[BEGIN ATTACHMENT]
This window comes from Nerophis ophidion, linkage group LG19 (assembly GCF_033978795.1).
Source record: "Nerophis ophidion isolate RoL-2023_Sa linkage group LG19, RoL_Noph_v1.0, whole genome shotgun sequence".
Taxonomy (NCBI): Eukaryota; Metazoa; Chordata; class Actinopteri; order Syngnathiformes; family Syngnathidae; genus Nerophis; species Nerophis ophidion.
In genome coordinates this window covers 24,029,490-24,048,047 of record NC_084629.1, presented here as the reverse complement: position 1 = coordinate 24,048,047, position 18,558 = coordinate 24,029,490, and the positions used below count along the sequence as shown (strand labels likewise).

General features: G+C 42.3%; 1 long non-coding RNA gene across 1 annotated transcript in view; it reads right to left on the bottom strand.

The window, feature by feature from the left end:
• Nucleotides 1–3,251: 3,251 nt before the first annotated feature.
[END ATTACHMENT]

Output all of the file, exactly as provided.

This window comes from Nerophis ophidion, linkage group LG19 (assembly GCF_033978795.1).
Source record: "Nerophis ophidion isolate RoL-2023_Sa linkage group LG19, RoL_Noph_v1.0, whole genome shotgun sequence".
Taxonomy (NCBI): Eukaryota; Metazoa; Chordata; class Actinopteri; order Syngnathiformes; family Syngnathidae; genus Nerophis; species Nerophis ophidion.
In genome coordinates this window covers 24,029,490-24,048,047 of record NC_084629.1, presented here as the reverse complement: position 1 = coordinate 24,048,047, position 18,558 = coordinate 24,029,490, and the positions used below count along the sequence as shown (strand labels likewise).

General features: G+C 42.3%; 1 long non-coding RNA gene across 1 annotated transcript in view; it reads right to left on the bottom strand.

The window, feature by feature from the left end:
• Nucleotides 1–3,251: 3,251 nt before the first annotated feature.